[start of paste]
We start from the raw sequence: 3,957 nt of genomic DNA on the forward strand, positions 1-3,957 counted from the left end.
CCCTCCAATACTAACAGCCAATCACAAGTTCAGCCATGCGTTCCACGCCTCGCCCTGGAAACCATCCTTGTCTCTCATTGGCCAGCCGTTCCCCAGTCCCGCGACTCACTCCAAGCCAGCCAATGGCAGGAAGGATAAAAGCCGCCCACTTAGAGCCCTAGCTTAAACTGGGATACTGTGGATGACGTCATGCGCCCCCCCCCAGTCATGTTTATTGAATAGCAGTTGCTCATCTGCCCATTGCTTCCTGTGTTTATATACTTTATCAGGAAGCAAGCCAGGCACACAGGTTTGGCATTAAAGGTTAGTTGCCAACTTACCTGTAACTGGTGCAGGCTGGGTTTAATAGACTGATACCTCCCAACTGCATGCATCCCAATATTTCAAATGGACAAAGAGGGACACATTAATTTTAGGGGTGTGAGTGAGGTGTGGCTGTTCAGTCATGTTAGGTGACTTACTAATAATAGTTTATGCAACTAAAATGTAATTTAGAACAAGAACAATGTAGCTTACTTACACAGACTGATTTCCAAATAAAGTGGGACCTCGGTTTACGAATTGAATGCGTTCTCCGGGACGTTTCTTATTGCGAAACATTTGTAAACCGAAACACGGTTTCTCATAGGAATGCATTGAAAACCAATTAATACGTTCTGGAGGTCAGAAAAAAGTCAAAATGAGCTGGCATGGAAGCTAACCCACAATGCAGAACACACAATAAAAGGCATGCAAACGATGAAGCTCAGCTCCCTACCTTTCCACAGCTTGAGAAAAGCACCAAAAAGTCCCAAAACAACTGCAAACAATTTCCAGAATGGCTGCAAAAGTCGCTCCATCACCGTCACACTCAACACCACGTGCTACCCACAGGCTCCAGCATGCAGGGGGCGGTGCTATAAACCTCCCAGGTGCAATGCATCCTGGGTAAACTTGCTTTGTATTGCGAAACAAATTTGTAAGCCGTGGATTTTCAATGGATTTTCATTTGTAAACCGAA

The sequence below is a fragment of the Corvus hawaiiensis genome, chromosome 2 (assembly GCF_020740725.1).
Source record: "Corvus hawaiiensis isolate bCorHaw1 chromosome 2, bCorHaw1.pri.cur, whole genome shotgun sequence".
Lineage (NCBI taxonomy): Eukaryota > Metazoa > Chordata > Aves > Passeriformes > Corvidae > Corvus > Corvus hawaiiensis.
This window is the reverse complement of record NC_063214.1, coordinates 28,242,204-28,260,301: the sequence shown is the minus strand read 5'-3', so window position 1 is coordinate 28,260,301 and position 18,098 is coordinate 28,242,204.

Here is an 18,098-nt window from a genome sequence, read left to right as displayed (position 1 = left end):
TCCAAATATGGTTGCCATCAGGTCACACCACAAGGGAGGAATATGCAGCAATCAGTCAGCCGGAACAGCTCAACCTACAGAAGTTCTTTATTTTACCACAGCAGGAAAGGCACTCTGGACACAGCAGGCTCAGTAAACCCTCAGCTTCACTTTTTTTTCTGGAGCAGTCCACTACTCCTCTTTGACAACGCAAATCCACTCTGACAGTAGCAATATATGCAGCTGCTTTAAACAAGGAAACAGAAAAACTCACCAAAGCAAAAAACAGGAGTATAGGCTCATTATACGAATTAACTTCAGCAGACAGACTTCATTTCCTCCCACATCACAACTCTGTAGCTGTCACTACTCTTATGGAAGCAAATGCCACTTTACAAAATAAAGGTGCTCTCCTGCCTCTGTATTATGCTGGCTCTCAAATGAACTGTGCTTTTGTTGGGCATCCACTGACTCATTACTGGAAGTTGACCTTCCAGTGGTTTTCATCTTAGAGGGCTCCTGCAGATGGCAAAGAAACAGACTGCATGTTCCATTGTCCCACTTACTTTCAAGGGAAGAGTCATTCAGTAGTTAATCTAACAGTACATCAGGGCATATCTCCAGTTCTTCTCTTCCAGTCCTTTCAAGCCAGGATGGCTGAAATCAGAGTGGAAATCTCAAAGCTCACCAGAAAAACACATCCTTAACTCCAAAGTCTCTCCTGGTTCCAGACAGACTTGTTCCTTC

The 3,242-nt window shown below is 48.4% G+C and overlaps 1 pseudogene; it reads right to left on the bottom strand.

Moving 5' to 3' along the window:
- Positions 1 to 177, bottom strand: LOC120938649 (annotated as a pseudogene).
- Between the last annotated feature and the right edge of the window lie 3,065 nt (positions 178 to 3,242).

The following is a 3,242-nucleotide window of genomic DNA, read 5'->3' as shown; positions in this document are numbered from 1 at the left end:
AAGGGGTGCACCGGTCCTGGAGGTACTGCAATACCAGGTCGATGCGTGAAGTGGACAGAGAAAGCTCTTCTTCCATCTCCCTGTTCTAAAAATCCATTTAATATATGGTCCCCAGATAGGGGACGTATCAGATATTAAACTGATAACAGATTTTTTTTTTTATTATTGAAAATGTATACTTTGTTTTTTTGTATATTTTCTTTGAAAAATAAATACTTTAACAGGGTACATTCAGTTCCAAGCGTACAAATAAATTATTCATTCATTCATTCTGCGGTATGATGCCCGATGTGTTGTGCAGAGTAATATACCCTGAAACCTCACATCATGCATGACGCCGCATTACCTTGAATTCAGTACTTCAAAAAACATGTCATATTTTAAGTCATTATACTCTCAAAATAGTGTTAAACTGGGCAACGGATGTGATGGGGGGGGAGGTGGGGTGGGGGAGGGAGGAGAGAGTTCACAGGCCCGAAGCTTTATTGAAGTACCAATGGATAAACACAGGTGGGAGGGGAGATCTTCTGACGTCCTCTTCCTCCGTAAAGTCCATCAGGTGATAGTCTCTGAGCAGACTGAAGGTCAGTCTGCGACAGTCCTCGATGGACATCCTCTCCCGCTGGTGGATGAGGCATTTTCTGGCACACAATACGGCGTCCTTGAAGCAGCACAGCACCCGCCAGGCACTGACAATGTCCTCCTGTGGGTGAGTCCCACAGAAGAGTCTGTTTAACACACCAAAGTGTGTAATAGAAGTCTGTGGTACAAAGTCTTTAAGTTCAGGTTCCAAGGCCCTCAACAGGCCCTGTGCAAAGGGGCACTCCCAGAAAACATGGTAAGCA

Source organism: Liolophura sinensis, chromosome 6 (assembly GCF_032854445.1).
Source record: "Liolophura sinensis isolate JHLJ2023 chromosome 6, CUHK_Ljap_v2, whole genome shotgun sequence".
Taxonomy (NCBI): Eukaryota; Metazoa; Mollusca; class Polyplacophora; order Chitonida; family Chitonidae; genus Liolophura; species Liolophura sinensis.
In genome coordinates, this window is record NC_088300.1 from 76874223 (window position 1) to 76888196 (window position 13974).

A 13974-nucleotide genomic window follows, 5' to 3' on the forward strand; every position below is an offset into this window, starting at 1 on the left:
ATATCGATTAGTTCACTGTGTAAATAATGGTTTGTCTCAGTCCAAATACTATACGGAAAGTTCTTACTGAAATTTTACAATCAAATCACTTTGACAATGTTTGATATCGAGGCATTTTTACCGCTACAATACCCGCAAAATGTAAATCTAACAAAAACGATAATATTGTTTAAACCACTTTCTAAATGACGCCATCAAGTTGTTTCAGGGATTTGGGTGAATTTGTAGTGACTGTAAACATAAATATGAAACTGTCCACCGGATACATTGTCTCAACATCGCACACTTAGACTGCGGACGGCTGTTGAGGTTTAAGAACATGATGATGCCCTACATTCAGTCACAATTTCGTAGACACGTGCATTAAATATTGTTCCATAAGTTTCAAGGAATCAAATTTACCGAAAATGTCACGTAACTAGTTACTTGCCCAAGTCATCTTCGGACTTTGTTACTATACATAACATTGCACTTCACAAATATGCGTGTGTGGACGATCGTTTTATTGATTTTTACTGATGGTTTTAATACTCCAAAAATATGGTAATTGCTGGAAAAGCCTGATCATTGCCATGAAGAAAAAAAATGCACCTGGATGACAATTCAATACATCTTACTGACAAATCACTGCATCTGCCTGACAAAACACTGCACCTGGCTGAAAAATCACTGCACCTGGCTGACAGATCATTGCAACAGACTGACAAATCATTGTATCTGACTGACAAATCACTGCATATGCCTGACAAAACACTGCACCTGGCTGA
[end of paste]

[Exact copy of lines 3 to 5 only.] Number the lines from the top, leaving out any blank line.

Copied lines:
The sequence below is a fragment of the Corvus hawaiiensis genome, chromosome 2 (assembly GCF_020740725.1).
Source record: "Corvus hawaiiensis isolate bCorHaw1 chromosome 2, bCorHaw1.pri.cur, whole genome shotgun sequence".
Lineage (NCBI taxonomy): Eukaryota > Metazoa > Chordata > Aves > Passeriformes > Corvidae > Corvus > Corvus hawaiiensis.